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Be in partnership that boosts your development
Sanda Stanković Psychologist at Belgrade Faculty of Philosophy
Be in partnership that boosts your development
February 14th is coming near, the date which is popularly marked as Valentine’s Day. The name is seductive and radiant. Undoubtedly, some couples are going to dress up and go to their favourite restaurant or for a romantic trip, exchange beautiful gifts, have passionate sex, or maybe say they love each other for the first time. They are going to remember how much they enjoy each other, talk about the shared past and future, feel close. Others will go out for a dinner and try to convince themselves and their partners that they are fine, although they are not. They will be bored, they will think about their lovers, their jobs, they will lie they are too tired for sex or they will quarrel as they did so many times before.

Some people who are not in an emotional relationship will go out and have a good fun, while some will treat themselves for plucking up the courage to break a bad relationship or for feeling happy alone. Others will stay at home thinking that they will never find someone, pining for their ex-partners and reconsidering their past decisions.

Many will feel lonely and suppressed on Valentine’s Day. They will feel unloved and therefore less worth than other people, even pathetic and useless, unworthy of love. They will believe something is wrong with them. They will be ashamed and angry with themselves. These feelings are not necessarily associated with whether a person has an emotional partner or not, but with whether that person equates acceptance, love and attention by another person with his/her own worthiness and happiness. If I am loved, I am worthy. If I am not, something must be wrong with me. I’m a failure. I will never be happy. I cannot stand being alone. I need to have someone. It is terrible if my partner does not love me. Such thoughts are followed by comparisons with other people in our idealised version of their lives: others are more loved because they are more attractive, more charming and more capable than I am; other couples are happier and more harmonious.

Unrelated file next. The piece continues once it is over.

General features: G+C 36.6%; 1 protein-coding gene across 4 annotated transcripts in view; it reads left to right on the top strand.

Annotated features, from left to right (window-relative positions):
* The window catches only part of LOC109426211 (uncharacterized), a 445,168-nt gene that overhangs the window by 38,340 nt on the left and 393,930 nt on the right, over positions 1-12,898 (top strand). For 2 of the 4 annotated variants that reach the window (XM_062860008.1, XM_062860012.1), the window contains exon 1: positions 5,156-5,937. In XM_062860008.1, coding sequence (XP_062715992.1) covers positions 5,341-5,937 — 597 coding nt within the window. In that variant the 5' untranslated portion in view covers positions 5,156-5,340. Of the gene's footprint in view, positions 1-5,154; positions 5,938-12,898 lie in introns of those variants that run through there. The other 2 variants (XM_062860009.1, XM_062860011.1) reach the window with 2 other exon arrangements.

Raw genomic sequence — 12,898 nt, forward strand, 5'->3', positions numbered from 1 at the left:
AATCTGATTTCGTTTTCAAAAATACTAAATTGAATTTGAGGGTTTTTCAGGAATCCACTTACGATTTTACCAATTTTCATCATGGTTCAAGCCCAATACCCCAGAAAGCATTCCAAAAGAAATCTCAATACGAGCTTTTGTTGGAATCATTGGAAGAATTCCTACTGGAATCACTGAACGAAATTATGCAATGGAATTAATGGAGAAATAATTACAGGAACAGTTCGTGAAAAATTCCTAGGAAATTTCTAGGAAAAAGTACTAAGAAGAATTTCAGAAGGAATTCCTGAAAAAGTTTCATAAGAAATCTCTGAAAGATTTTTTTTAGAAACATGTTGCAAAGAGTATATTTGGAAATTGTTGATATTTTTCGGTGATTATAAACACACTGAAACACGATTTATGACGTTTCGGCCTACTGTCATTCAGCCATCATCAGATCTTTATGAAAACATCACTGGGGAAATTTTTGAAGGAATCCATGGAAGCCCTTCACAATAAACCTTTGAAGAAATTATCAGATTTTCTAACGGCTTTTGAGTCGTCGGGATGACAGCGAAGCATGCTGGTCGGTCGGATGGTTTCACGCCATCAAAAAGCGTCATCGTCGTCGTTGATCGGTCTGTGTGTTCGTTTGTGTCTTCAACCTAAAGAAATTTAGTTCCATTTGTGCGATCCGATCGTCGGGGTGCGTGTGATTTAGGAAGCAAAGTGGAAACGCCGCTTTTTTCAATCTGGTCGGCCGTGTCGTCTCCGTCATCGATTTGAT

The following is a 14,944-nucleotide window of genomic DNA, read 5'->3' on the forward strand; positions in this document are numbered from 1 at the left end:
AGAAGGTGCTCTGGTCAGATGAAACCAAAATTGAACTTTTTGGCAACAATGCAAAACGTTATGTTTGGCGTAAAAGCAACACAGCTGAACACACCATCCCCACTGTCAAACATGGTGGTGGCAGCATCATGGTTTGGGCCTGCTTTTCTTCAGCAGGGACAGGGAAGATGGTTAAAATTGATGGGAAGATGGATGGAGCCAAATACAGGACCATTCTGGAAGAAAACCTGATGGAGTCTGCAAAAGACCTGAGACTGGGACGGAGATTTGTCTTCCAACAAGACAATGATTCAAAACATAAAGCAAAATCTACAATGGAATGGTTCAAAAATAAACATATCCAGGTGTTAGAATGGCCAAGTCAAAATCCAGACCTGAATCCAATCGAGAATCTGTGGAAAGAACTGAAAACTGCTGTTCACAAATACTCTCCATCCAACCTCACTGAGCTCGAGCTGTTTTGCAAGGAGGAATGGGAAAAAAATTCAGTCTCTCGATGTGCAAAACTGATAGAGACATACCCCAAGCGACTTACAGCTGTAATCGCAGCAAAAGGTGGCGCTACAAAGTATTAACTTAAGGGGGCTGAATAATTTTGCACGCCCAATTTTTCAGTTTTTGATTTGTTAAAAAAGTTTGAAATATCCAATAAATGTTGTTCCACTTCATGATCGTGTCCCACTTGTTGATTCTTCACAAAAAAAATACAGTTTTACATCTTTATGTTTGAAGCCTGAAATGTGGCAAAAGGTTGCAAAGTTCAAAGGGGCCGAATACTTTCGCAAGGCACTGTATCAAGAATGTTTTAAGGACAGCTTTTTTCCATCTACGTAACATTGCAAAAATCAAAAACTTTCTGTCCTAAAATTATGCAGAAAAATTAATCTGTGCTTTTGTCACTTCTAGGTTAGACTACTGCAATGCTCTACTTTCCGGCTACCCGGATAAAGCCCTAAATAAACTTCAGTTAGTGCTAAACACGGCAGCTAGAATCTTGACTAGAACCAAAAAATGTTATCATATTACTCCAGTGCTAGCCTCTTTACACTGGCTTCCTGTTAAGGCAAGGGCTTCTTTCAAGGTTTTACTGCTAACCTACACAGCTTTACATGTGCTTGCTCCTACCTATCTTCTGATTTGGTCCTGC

Valentine’s Day makes fertile ground for emergence of such beliefs, largely due to having an element of public and visible, for representing a certain kind of a stage. On this day, we show and prove to others and to ourselves we are happy as a couple. By this we meet an important social expectation and this is a measure of our success. On this day, it is more visible if we are unloved and alone, and therefore unsuccessful and inadequate – if not to others, then certainly to ourselves.

Glorification of love today often boils down to glorification of the form of partnership itself, and is predominantly based on unrealistic conceptions of being in love, of love and emotional relationships. In the real world, partnership relations are complicated and complex with a potential to upgrade or degrade our mental health. They can heal us, help us love ourselves more, but they can also wound us and humiliate us. Being in an emotional relationship and working on a partnership relation can sometimes be something that improves our psychological development and contributes to our happiness, while sometimes it can be the very breaking up or a decision not to enter a relationship. Partnership relationships or being without a partner are no guarantee of happiness or unhappiness or a measure of success or failure.
Sanda Stanković
Psychologist at Belgrade Faculty of Philosophy